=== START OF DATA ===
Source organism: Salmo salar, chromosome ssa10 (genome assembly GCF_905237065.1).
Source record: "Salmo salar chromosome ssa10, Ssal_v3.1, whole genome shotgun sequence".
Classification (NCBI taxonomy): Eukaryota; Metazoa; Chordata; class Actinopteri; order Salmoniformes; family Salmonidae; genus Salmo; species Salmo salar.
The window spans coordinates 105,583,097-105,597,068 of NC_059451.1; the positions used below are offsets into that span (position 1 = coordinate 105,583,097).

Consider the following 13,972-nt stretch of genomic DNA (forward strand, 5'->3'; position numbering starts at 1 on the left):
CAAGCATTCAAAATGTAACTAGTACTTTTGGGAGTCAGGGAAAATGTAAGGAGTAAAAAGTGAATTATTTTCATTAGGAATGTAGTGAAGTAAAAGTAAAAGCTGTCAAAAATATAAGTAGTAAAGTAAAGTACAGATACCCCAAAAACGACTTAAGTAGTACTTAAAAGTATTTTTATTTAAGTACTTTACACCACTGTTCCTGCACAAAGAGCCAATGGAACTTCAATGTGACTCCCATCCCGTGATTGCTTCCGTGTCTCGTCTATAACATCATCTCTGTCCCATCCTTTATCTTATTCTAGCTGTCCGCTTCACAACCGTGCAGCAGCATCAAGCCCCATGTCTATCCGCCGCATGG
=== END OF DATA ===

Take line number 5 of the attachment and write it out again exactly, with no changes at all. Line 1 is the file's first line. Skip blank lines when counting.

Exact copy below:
Consider the following 13,972-nt stretch of genomic DNA (forward strand, 5'->3'; position numbering starts at 1 on the left):